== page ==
Father McAfee, I have a real problem calling a bishop “orthodox” who in spite of Sacrosanctum Concilium, Sacramentum Caritatis, etc.(official Church pronouncements on the Sacred Liturgy)making statements that bringing back Latin in the Mass or the Latin Mass is not the “solution” because people don’t know Latin (a really stupid statement given the vernacular translation always accompanied the Latin in the Missal). He may be orthodox in other matters, but he is not orthodox in Liturgy, and I think Benedict XVI would be shocked by his disloyal statements. Moreover, if he cannot be pastoral enough to learn to say the Extraordinary Rite, then he should really reconsider whether he should be the shepard of his Diocese. Latin should never have left the Liturgy in the first place if our bishops had followed Church law (and the very schema they voted on at the Council). I’m sick of bishops like this. If a bishop does not support Church positions on the most sublime aspect of the life of the Church, the Liturgy, then I think they should consider another line of work. Tom

  4. Chris Garton-Zavesky says:

    I suppose it would be fair to ask if the issue for the bishop is Latin or something else.

    Fr. McAfee:

    How can a bishop be orthodox in his faith if he has an active dislike (disdain, if you prefer) for the form of Mass used for so many generations?

  5. catholiclady says:

    It appears the above comments beg the question, “what constitutes an Orthodox Priest?” or for that matter, “what does it mean to be an Orthodox Catholic?”.

  6. Papabile says:

    I think one would want to refer to orthopraxis rather than orthodoxy when referring to liturgy.

  7. Maureen says:

    This isn’t heterodoxy or heteropraxy, for that matter. It’s a lack of full confidence in the pastoral usefulness of all the expressions of the Latin Rite. Why? Because that’s what he was taught by our Catholic culture for the last X years.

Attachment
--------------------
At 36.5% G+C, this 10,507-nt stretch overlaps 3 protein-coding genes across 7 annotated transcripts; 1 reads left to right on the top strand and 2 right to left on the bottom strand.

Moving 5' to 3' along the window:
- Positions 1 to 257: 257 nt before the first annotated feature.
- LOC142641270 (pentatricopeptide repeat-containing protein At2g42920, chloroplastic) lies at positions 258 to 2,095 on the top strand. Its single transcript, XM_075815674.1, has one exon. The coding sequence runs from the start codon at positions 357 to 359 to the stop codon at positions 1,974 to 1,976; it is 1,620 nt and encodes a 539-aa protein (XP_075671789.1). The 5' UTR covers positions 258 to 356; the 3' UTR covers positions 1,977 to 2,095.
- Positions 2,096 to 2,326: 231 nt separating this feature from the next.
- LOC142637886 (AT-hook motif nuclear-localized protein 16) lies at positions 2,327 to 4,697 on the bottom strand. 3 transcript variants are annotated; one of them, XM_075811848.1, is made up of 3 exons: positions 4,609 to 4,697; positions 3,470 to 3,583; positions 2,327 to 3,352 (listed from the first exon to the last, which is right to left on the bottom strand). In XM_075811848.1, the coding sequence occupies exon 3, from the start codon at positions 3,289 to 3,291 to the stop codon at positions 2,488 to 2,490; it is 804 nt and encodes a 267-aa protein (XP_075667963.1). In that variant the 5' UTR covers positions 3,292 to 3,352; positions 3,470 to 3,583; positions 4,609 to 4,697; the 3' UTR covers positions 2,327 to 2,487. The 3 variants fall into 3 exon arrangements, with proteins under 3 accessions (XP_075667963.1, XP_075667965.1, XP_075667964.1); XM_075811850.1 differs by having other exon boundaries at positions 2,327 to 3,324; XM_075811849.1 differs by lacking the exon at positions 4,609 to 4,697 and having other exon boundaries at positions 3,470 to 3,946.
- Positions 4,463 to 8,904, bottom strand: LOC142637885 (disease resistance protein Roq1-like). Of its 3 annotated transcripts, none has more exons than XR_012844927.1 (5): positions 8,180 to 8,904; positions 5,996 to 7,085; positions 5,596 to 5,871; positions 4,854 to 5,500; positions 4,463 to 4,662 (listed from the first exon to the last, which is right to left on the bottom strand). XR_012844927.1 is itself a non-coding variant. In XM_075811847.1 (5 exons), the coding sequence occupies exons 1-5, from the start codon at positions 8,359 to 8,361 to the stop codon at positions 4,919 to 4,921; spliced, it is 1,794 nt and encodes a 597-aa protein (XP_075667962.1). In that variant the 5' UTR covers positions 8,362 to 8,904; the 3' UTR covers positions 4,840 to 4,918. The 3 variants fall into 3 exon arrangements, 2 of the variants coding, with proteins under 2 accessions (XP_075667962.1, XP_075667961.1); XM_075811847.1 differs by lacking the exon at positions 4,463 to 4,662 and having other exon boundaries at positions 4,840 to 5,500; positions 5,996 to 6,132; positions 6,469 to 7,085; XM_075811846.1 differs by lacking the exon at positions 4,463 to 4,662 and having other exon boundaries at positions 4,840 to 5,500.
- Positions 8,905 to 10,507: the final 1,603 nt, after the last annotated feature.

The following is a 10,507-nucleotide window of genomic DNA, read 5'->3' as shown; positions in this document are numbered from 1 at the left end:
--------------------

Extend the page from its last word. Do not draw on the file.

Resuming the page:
A lack of confidence can be solved. As the good bishop sees it working elsewhere, he’ll have his mind changed.

    Still, I understand if people in the diocese aren’t happy. Me, I would have been tempted to call in and make comments about — “The people don’t know Latin? Are you saying Latin students aren’t people?” But of course, that would be amusing but not helpful to the larger goal. (Unless you said it in a funny way, and made the bishop laugh. And btw, I’ve noticed that a dry delivery doesn’t work in fraught situations, because people don’t realize you’re joking.)

  8. Maureen says:

    “Whose fault is it that the people don’t know Latin?” is probably also not a helpful remark.

    “Of course, you’ll be instituting Latin programs in the diocese’s parochial schools and encouraging parishes to offer Latin enrichment programs” is a helpful remark.

  9. EDG says:

    I think Maureen is right in the fact that the bishop has no confidence in the pastoral usefulness of the traditional rite (I hate the term “extraordinary rite”). But I think it’s less based on his own observations than on the fact that he has been influenced by some very powerful modernist clergy who were firmly ensconced here long before he arrived and will no doubt be here long after he leaves (in 2 years). They present a united front and roll over everything in their path. He is discussing the MP with the Priests Council next week and these folks will fight tooth and nail to prevent him from accomodating people who want the traditional mass.

    In addition, Bp Galeone has signed on to the “lay ecclesial ministry” model, and the diocese has even gotten a grant to train “lay liturgists” and a bunch of other unnecessary people. Even though the traditional rite is not going to be imposed on anyone or in any parish, the “lay ministry” crowd is terrified of it because there is no place in it for them to get in and mess around on the altar – and they know in their heart of hearts that once people are permitted access to the traditional mass, the NO that they control so firmly now will begin to wither. The unfortunate thing is that Bp Galeone is firmly committed to this “lay ecclesial ministry” stuff (which did not originate with him, of course, but with the USCCB) and I think this is one of the barriers to the implementation of the MP. It means that not only is there a hardcore group of modernist priests opposed to it, but a fair number of clericalized laypeople who are afraid of losing their “ministries.”